In GM’s opinion there is some merit to Elliott’s complaint. While the ANC did not itself prepare the “secret document”, by joining CAG’s application it essentially adopted its findings. And it did so without allowing the affected party adequate time to review and respond to the accusations. These are not mere “procedural matters”. If the ANC was truly open to hearing Elliott’s response, than it would only be fair to give him a chance to adequately defend himself. If it was just a kangaroo court where the decision was already made, than that’s also unseemly and gives the appearance that the ANC outsources its ABC decisions to the unelected CAG.
In GM’s view, either the ANC had no role in the preparation of CAG’s application and was truly reviewing the application de novo last night (unlikely) or the ANC was coordinating with CAG the whole time and thus Lewis’ claims that the ANC didn’t work on the “secret document” are disingenuous. Which is it?
Lewis argued that this was a long time coming, and that Elliott was plenty aware of the substance of the complaints. Fair enough. But the proceedings still left a bitter taste in GM’s mouth.
Tawny-finn’d fishes; my bended hook shall pierce – Antony and Cleopatra, Act II, Scene 5
Fighting the evils of seats wasn’t the only thing on Cruse’s mind last night. Also before the ANC was an application by Jonathan Umbel to essentially merge Tacklebox and Hook into one restaurant (legally, not physically) for the purposes of bringing Tacklebox under Hook’s liquor license. Tacklebox had attempted to purchase its own license, but the deal fell through when it became clear that the license in question was encumbered by too many tax liens.
Merging under one license was a creative way around the current moratorium on new liquor licenses in Georgetown. Creative, but not winning. While the ANC was prepared to approve the change to Hook’s voluntary agreement to allow the change, Cookie Cruse stood up and argued that while she loved Hook and Tacklebox, she was afraid this would set a bad precedent. Citing back to negative experiences with the old Pied du Cochon, she argued that it would create a huge loophole around the moratorium (which was exactly how Umbel planned to use it). Cruse made it pretty clear that CAG would oppose the change to the voluntary agreement, and since they’re party to the agreement, that would seem to be that. Umbel offerred to work with Cruse, CAG, and the ANC to hammer something out, but GM doubts any resolution will include Umbel’s creative solution.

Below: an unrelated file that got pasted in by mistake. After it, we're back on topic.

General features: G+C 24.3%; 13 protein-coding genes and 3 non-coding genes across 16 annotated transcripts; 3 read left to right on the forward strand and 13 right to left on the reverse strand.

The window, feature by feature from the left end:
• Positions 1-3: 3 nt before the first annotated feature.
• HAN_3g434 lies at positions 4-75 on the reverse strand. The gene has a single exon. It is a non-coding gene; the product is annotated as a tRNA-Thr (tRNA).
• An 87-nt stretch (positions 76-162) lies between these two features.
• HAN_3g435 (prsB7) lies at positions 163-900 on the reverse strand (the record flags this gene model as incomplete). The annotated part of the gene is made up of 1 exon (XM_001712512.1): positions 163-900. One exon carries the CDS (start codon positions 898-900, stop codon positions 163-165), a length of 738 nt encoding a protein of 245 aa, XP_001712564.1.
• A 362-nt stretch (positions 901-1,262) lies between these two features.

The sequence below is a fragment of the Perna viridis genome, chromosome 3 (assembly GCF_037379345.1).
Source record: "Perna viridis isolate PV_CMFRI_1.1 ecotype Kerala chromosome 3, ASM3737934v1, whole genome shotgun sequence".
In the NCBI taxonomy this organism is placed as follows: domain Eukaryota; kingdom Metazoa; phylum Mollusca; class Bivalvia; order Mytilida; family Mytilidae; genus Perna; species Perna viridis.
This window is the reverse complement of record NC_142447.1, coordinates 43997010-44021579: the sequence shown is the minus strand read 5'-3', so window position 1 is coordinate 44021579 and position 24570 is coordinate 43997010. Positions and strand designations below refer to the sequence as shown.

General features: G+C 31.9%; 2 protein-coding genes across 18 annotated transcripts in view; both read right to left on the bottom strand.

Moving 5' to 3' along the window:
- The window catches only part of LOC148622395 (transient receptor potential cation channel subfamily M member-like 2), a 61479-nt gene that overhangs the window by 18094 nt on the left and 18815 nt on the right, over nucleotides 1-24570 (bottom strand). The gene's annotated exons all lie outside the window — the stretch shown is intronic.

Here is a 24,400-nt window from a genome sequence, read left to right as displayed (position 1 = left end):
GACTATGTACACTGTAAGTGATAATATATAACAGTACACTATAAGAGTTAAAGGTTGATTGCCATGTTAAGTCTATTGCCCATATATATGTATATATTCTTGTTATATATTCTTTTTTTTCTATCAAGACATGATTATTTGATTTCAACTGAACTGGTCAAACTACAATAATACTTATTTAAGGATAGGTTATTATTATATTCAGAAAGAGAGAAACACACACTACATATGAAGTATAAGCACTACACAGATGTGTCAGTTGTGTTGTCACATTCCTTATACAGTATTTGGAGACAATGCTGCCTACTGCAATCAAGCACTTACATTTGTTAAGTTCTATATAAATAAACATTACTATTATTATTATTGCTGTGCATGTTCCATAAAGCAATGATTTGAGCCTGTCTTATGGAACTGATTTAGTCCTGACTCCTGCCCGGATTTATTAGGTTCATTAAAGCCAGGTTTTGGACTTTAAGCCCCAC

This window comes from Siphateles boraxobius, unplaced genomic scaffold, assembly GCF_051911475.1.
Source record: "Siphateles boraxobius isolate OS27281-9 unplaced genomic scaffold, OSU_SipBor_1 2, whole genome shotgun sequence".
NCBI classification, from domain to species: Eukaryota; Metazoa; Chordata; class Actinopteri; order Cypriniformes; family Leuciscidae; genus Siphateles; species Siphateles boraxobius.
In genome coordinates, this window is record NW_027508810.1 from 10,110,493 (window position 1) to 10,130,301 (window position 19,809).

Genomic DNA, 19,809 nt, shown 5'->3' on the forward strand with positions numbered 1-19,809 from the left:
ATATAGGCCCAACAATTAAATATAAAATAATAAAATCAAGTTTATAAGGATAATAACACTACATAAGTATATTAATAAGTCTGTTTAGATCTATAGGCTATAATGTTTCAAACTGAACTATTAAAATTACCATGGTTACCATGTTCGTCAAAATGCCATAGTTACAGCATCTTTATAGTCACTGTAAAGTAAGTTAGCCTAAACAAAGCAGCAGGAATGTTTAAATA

Someday we’ll be able to have a beer with our lobster rolls at Tacklebox. It’s just not going to be all that soon.
O, were mine eyeballs into bullets turn’d – King Henry VI, Part I, Act IV, Scene 7
OK, this round up is already way, way too long. Too the bullets then!
- Potentially huge news for upper East Village: the Hurt Home has been surplussed. The District is now entertaining offers for potential leasees or purchasers of the large property across from Montrose Park.
- The quaint little bridges over the canal will be undergoing a major three year renovation. Each bridge will be shut down for roughly one year each, starting with 30th st. Work should begin in mid August.
- Ristorante Piccolo is applying for a roof deck along Blues Alley. Complications remain…
- Rare drama on Ristorante Piccolo’s application to change its signage: Bill Starrels proposed a resolution denying the application, and the poor guy couldn’t even get a second. Solomon countered with a resolution approving the signage and it passed 3-1. Snap. GM’s never seen a commissioner get shot down like that over a matter within his own SMD.
- Finally, Iceland is apparently moving its embassy to the House of Sweden. Cost cutting move for the newly impoverished island nation?